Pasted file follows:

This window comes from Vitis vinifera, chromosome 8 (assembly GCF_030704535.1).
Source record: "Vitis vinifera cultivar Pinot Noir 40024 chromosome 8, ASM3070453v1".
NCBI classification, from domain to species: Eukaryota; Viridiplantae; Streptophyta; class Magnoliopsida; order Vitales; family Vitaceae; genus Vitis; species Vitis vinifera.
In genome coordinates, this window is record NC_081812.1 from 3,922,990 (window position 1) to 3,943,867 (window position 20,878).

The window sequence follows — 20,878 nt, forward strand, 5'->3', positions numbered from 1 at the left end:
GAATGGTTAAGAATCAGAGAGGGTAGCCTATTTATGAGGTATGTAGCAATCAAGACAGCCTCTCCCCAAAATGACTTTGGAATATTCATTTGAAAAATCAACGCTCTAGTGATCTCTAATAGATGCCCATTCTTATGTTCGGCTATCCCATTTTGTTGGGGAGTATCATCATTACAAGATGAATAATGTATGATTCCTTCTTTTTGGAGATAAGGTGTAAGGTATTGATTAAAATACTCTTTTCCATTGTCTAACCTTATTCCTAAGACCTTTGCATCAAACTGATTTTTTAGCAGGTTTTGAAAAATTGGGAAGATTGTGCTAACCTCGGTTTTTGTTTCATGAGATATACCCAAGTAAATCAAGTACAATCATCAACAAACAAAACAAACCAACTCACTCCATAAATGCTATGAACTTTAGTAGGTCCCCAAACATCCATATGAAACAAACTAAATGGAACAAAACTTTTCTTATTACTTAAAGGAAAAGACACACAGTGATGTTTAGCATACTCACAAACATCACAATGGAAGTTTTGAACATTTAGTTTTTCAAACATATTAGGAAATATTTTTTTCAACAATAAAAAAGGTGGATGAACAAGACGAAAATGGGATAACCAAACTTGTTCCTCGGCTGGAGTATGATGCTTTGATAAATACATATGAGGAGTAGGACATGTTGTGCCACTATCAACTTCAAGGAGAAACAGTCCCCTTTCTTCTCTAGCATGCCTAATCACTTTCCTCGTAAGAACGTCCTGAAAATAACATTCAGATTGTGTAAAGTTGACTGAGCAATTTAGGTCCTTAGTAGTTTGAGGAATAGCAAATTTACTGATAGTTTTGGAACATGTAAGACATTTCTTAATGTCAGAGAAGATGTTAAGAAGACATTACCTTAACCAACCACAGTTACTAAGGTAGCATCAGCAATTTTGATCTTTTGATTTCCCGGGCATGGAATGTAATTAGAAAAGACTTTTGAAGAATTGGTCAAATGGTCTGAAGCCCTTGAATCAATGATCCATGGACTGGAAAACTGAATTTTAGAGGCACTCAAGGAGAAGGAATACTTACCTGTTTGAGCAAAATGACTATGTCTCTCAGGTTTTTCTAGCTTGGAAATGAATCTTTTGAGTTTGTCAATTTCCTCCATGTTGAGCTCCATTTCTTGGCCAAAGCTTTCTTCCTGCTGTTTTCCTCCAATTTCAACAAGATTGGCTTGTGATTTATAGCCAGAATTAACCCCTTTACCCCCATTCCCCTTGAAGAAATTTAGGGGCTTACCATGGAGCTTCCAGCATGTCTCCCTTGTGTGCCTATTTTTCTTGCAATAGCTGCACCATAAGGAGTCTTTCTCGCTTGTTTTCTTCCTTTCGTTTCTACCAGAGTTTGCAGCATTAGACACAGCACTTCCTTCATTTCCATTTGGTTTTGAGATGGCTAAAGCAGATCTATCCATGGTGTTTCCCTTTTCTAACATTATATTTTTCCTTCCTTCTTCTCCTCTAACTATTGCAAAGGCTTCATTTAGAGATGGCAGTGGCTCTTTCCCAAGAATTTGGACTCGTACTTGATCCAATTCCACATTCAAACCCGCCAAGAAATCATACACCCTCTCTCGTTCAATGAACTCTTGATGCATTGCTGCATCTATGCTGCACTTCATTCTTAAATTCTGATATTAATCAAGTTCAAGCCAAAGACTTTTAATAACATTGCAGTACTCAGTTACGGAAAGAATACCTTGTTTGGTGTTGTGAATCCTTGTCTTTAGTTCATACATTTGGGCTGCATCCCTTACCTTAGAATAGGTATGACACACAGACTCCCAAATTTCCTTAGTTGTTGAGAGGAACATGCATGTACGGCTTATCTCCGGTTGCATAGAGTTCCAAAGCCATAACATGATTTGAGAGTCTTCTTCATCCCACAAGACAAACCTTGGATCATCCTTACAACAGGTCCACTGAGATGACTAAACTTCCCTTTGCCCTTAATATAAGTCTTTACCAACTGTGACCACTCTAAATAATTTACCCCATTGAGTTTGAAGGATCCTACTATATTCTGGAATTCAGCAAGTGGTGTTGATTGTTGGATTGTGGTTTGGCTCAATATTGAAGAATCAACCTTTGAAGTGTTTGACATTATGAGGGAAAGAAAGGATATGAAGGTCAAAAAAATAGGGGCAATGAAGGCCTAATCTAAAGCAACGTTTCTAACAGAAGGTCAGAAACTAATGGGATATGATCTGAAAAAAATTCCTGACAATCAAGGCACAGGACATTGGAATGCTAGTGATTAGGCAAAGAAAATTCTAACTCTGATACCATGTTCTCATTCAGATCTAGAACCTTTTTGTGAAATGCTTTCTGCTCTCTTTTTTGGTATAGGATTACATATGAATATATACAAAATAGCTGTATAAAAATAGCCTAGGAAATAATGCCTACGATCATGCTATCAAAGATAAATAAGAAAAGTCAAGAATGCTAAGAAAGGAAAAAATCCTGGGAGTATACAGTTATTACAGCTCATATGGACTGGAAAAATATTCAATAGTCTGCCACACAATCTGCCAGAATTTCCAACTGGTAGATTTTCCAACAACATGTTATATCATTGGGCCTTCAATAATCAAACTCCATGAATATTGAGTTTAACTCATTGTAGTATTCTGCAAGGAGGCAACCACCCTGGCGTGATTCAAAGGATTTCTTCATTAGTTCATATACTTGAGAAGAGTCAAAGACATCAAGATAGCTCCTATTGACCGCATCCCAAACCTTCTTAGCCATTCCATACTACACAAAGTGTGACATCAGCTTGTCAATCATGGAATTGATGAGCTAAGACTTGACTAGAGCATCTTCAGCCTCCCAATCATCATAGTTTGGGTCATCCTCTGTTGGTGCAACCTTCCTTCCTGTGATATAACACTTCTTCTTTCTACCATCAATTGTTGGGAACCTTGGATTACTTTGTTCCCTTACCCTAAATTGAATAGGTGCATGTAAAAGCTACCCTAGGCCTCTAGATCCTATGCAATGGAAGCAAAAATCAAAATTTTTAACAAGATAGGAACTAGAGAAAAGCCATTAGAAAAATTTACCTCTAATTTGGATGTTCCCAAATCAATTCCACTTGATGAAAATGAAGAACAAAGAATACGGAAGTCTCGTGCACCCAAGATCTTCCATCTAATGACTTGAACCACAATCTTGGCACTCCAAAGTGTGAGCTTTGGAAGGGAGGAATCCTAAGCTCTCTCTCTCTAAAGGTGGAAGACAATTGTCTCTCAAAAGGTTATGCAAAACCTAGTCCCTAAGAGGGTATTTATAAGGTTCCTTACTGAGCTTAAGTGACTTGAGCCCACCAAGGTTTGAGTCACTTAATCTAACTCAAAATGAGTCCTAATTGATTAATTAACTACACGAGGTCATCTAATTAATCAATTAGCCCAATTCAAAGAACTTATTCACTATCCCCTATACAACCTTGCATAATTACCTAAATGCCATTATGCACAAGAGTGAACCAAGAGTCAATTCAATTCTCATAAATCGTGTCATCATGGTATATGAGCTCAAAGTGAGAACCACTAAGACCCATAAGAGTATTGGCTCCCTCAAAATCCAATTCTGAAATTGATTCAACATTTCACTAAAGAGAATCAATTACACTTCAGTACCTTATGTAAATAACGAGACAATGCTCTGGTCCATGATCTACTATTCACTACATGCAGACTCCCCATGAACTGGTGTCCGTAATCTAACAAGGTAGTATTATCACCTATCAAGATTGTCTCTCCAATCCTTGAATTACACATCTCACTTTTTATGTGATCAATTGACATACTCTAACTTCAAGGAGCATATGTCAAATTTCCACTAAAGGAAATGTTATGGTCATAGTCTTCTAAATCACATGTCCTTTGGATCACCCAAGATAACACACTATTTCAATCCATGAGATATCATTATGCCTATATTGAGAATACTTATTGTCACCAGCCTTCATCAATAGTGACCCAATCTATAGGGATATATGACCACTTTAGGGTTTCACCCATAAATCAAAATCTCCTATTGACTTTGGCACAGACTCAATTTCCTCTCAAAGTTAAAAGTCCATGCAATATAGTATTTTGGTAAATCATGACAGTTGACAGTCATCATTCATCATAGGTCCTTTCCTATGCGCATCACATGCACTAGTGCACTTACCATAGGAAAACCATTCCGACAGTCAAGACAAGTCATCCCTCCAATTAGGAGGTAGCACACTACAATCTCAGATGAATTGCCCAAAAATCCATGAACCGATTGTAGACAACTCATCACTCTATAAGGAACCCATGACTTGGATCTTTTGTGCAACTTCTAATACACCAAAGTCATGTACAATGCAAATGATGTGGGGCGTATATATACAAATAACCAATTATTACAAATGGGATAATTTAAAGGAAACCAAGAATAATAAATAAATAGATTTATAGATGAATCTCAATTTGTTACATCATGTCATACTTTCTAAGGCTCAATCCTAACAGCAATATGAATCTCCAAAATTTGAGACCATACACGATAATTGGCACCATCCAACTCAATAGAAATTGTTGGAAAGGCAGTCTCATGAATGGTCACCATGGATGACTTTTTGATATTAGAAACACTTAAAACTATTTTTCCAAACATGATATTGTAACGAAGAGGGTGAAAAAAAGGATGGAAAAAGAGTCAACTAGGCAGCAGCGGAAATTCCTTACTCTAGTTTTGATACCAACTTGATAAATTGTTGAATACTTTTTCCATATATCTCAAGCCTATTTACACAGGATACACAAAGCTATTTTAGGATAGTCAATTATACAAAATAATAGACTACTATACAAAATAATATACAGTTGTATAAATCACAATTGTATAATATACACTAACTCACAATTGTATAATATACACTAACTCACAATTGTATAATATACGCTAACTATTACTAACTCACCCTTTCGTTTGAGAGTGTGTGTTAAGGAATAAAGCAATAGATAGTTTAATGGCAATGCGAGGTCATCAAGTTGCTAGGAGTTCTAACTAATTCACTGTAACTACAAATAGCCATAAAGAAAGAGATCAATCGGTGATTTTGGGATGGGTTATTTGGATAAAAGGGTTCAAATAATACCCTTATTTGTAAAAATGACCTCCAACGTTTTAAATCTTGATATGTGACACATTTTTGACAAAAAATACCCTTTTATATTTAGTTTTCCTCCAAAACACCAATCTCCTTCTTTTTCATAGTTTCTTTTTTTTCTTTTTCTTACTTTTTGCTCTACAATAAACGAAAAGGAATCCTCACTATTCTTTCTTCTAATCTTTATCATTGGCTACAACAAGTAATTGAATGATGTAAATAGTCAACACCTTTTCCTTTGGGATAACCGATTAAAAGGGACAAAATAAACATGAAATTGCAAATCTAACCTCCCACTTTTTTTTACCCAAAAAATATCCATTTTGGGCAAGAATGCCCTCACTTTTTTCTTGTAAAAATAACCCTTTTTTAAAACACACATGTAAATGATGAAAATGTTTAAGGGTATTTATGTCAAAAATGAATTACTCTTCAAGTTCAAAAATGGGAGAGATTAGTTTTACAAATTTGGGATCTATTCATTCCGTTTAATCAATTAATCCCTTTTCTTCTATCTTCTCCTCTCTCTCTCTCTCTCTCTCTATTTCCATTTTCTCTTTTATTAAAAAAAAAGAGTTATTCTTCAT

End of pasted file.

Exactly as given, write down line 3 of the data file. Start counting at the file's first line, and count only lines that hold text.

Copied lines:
NCBI classification, from domain to species: Eukaryota; Viridiplantae; Streptophyta; class Magnoliopsida; order Vitales; family Vitaceae; genus Vitis; species Vitis vinifera.